21 March 2022 | News
Plaque typically builds up on artery walls over many years and can clog or damage your arteries, which limits or stops blood flow to your heart muscle
image credit- Monash university
A novel new therapy has been found to reduce harmful plaque in arteries and change its composition so it is less likely to rupture and cause a heart attack, following a clinical trial led by the Victorian Heart Institute (VHI) at Monash University.
The HUYGENS study treated high-risk patients over a 12 month period and was successful in a number of ways by combining commonly used statins together with a cholesterol-lowering drug called Evolocumab, which is already available to patients.
Using a new imaging method, researchers were able to view a change in the biology or composition of the harmful plaque in the arteries following treatment, not only reducing its size but changing it from hot to cold, rendering it effectively scar tissue and stable.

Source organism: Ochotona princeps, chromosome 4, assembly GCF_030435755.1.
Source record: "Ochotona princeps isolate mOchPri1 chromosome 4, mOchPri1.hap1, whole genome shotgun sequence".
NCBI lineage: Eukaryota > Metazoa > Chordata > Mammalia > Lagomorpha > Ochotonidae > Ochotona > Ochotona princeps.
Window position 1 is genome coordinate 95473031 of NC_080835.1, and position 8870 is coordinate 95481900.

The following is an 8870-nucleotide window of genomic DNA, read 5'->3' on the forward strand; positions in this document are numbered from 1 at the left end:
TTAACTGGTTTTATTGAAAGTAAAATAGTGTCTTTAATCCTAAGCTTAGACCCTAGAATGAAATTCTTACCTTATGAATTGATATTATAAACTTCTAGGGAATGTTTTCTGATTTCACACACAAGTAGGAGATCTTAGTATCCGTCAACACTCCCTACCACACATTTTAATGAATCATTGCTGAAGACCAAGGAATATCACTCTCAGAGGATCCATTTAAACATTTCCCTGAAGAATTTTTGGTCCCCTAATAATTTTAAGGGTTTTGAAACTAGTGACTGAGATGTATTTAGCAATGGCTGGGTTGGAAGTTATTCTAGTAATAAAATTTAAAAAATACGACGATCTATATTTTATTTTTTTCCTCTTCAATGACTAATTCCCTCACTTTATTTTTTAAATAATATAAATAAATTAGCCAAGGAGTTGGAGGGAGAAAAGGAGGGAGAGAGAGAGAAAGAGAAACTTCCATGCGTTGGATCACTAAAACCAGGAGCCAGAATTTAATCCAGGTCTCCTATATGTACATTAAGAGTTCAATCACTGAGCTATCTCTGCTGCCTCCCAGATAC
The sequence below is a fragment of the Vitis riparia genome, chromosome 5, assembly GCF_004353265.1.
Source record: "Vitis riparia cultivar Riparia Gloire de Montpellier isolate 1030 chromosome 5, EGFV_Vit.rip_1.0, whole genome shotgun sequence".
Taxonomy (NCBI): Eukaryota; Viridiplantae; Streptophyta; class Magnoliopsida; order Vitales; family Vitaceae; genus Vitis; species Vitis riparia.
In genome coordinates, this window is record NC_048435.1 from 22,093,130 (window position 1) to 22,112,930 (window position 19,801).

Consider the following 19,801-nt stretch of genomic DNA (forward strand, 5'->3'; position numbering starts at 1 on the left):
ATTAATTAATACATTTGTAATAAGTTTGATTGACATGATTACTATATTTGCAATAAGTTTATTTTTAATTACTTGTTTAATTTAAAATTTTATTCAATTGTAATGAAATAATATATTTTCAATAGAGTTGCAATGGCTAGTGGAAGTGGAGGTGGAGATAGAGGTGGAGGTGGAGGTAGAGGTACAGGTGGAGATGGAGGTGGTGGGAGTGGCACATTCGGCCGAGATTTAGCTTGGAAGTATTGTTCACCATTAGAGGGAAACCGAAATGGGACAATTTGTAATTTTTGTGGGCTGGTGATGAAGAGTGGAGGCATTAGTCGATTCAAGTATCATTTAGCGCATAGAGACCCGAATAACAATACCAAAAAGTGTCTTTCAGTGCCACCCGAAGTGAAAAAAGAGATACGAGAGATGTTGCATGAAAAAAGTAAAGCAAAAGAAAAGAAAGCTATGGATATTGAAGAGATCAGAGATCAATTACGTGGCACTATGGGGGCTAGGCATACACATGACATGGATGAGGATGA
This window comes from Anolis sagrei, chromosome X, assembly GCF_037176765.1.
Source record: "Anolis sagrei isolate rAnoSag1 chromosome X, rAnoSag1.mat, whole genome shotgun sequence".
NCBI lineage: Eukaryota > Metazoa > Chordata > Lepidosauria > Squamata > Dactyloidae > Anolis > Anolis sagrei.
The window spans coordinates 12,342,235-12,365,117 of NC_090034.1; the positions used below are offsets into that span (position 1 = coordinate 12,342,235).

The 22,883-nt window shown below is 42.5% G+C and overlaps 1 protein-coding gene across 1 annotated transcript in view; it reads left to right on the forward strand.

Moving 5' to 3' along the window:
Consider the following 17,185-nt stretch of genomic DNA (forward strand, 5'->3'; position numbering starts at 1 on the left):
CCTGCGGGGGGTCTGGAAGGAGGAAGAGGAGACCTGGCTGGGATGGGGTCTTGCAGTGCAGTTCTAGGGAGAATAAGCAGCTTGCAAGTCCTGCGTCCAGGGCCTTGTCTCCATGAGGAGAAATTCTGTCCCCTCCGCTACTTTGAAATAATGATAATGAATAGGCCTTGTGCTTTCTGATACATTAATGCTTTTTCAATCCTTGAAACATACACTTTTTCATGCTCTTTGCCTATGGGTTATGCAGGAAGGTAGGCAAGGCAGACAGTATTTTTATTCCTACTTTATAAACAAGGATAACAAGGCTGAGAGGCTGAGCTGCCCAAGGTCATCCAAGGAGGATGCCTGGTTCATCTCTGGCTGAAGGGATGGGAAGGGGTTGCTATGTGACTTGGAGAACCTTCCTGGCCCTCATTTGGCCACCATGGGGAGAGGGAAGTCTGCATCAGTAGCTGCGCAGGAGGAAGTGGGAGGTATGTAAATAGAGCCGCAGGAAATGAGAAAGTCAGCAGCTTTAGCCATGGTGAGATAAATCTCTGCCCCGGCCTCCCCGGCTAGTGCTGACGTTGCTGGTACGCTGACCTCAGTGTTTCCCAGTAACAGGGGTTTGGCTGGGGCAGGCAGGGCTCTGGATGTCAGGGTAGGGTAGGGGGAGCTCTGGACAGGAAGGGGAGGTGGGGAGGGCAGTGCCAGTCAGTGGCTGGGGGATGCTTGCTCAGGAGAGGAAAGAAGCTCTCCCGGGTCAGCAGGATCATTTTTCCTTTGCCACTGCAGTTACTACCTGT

The degree to which this was successful was also directly related to how much the patient's bad cholesterol was lowered.
Lowering cholesterol is an important strategy in helping mitigate risk factors, but the new therapy was highly effective in reducing cholesterol ratios down to 0.7mmol/L, which is lower than the current clinical guidelines of less than or equal to 1.8 mmol/L suggested in the first instance.